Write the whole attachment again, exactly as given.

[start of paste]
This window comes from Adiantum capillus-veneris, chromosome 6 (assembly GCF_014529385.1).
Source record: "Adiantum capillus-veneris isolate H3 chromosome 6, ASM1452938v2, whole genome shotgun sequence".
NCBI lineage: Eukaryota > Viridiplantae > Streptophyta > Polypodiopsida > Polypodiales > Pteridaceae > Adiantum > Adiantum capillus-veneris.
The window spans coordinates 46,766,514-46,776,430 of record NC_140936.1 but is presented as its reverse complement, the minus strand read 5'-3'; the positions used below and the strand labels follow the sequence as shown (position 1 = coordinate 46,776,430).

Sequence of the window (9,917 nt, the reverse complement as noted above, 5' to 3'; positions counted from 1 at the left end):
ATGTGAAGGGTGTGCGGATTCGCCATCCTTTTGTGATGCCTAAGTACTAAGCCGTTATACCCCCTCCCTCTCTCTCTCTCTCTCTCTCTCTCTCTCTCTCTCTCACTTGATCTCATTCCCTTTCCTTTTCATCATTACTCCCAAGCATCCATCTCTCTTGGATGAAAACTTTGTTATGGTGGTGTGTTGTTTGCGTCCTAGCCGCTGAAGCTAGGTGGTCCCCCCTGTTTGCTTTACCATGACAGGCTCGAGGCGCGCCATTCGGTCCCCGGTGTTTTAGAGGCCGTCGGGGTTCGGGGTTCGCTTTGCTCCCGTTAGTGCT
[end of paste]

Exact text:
This window comes from Adiantum capillus-veneris, chromosome 6 (assembly GCF_014529385.1).
Source record: "Adiantum capillus-veneris isolate H3 chromosome 6, ASM1452938v2, whole genome shotgun sequence".
NCBI lineage: Eukaryota > Viridiplantae > Streptophyta > Polypodiopsida > Polypodiales > Pteridaceae > Adiantum > Adiantum capillus-veneris.
The window spans coordinates 46,766,514-46,776,430 of record NC_140936.1 but is presented as its reverse complement, the minus strand read 5'-3'; the positions used below and the strand labels follow the sequence as shown (position 1 = coordinate 46,776,430).

Sequence of the window (9,917 nt, the reverse complement as noted above, 5' to 3'; positions counted from 1 at the left end):
ATGTGAAGGGTGTGCGGATTCGCCATCCTTTTGTGATGCCTAAGTACTAAGCCGTTATACCCCCTCCCTCTCTCTCTCTCTCTCTCTCTCTCTCTCTCTCTCTCACTTGATCTCATTCCCTTTCCTTTTCATCATTACTCCCAAGCATCCATCTCTCTTGGATGAAAACTTTGTTATGGTGGTGTGTTGTTTGCGTCCTAGCCGCTGAAGCTAGGTGGTCCCCCCTGTTTGCTTTACCATGACAGGCTCGAGGCGCGCCATTCGGTCCCCGGTGTTTTAGAGGCCGTCGGGGTTCGGGGTTCGCTTTGCTCCCGTTAGTGCT